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HTS Theological Studies

Print version ISSN 0259-9422

Herv. teol. stud. vol.66 n.1 Pretoria Jan. 2010

 

ORIGINAL RESEARCH

 

Can the chasms be bridged? Different approaches to Bible reading

 

 

Gert J. Malan

Netherdutch Reformed Church of Africa, Mossel Bay, South Africa. Faculty of Theology, University of Pretoria, South Africa

Correspondence to

 

 


ABSTRACT

Reality confronts theologians with the fact that they themselves and believers across the world read and interpret the Bible in diverse ways. Understanding the reason for this is part of the solution. The essence of the problem is that the quest for meaning is an unending journey with frequent ravines to cross. Invariably, a linguistic, historical, cultural and social chasm opens up between current readers of Biblical texts and the cultural, as well as historically layered, settings in which the documents originated. This review article is a discussion of the ways in which several authors approach the Bible from their different theological vantage points and from different fields of application. It assesses the way in which they understand this problem and how they see a solution. An assessment is made from the historical-literary and social-scientific approach to biblical texts, as practiced in the Netherdutch Reformed Church in Africa. Solutions suggested and applied in this situation are compared to solutions proposed by various authors. There may be a positive outcome: the chasms might be bridged, but only when certain criteria are met and when all parties concerned are willing to work with patience, trust and fearless diligence.

Keywords: exegesis; hermeneutics; historical-literary; social-scientific; view on Scripture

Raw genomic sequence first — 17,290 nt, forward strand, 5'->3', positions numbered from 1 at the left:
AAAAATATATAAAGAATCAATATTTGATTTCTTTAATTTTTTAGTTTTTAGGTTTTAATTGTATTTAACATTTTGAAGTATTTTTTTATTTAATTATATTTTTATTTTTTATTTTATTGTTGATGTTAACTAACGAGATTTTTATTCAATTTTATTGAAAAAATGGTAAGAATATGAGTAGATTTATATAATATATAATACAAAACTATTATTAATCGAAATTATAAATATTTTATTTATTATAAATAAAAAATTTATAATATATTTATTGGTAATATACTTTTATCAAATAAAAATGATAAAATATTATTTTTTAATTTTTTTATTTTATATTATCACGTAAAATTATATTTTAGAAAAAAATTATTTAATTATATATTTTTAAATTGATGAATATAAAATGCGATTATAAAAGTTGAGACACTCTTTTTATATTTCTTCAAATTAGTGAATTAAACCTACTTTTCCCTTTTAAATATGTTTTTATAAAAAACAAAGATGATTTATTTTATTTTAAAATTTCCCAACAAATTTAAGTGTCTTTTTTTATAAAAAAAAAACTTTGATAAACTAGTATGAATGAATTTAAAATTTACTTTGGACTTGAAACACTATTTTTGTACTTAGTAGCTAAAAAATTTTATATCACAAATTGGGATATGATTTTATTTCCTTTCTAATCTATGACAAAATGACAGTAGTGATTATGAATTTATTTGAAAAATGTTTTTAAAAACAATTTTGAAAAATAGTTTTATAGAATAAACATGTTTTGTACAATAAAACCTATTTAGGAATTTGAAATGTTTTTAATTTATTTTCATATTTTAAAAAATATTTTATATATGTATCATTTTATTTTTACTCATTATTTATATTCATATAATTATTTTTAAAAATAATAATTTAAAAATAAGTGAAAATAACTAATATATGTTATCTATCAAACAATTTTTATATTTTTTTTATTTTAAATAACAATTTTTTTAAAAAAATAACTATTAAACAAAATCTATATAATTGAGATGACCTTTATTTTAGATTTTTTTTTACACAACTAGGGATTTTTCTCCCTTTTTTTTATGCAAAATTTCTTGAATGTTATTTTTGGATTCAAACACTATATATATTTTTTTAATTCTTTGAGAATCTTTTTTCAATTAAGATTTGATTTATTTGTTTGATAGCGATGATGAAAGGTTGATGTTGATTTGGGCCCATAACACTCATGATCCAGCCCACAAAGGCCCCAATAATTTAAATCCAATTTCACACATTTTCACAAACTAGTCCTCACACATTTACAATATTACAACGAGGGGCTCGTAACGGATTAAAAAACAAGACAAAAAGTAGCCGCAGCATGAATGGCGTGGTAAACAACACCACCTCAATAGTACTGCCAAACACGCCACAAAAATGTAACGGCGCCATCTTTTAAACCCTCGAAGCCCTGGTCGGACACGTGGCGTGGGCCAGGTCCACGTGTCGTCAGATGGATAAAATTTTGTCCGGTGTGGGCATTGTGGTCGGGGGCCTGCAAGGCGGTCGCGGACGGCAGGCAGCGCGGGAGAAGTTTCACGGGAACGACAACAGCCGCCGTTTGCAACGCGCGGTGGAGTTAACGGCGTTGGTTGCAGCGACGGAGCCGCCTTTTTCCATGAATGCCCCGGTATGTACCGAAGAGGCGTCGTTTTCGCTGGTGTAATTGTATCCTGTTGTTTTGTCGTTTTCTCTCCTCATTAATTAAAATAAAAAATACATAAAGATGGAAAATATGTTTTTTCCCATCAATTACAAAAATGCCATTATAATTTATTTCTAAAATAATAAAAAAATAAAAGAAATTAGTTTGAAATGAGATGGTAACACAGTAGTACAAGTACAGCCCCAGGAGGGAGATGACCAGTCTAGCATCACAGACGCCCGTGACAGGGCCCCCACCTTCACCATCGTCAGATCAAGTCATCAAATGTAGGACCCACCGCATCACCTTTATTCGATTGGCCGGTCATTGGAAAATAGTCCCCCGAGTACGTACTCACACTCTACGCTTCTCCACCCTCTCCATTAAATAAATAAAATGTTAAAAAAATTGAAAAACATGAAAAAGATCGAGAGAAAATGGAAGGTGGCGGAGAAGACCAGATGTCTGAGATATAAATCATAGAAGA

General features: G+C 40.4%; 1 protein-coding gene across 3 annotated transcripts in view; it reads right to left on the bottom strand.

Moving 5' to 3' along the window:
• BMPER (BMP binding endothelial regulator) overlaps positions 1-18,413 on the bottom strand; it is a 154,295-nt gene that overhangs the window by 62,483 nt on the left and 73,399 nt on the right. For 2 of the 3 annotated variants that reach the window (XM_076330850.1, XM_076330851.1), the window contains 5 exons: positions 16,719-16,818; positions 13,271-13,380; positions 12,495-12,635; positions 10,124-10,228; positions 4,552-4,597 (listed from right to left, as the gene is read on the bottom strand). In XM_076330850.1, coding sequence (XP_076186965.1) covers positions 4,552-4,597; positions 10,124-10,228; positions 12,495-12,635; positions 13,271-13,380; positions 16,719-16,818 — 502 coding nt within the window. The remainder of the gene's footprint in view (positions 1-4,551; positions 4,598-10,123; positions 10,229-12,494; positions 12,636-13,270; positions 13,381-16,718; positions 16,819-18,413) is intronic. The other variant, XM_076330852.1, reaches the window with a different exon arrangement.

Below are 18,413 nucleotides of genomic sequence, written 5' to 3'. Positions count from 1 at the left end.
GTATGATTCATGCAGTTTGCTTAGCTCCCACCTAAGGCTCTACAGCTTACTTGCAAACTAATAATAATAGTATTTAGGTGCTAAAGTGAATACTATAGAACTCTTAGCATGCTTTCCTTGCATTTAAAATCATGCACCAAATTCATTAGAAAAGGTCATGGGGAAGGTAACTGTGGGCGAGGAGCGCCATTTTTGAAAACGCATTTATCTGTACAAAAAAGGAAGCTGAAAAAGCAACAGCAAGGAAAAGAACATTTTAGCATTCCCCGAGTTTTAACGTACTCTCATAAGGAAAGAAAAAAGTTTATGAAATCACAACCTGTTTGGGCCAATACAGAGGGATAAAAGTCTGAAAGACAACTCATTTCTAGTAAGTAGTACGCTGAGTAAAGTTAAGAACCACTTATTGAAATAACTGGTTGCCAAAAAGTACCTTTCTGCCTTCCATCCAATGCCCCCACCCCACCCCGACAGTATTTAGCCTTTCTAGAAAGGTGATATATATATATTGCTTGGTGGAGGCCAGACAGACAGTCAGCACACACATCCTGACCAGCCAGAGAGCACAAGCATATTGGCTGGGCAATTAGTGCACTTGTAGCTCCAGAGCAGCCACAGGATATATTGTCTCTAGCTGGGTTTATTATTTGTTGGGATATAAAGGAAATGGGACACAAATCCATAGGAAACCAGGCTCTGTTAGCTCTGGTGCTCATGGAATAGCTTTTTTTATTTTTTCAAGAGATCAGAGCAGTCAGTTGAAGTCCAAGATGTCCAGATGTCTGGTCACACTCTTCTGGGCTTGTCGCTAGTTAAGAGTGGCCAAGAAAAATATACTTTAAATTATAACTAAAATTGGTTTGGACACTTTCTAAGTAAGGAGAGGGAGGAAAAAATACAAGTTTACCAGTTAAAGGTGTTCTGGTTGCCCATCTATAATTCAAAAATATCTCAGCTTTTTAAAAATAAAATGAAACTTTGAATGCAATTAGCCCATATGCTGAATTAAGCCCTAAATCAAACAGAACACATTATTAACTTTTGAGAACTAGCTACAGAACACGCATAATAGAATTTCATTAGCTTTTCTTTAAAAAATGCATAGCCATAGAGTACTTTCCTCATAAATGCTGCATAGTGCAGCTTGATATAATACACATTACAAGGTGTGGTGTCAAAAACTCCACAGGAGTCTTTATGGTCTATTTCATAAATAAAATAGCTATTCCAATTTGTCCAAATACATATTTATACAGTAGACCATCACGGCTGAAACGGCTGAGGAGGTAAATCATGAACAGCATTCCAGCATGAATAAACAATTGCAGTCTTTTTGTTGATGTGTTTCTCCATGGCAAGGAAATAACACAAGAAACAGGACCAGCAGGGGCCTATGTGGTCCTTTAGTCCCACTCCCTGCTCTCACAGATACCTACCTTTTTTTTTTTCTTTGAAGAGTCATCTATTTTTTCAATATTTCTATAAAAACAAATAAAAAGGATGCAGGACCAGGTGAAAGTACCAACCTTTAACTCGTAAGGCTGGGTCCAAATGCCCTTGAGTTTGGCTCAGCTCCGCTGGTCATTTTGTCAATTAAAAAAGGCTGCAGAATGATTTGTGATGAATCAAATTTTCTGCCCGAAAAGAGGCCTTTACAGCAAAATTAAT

INTRODUCTION

The chasms and the choices

Hikers who find that the bridge spanning a deep ravine they have to cross has long ago fallen into the abyss have few choices. They can vent their anger and frustration and find emotional reprieve, but that will not change the situation. They may decide to turn back and give up on completing the hike, thereby conceding defeat. Or they might decide to find other ways of crossing to the other side of the ravine. They could consider descending into the ravine and ascending the other side or they could reconnoitre the edge of the ravine to find the narrowest chasm and try to bridge it by tying their ropes together. In each case there is no easy way out. All of these options have risks, frustrations and a quota of hard work - be it walking back and facing embarrassment, or controlling their fear of the abyss and daring to cross it in any workable way. The other option, of course, is neither crossing nor turning back, but camping at the edge of the ravine, content with seeing the other side from afar. This option requires neither hard work nor courage, for it means turning away from the challenge. It only requires acceptable explanations of why the challenge is not met. As it implies a leap of faith that is not taken, it means loss of face if sufficient reasons for not crossing cannot be supplied.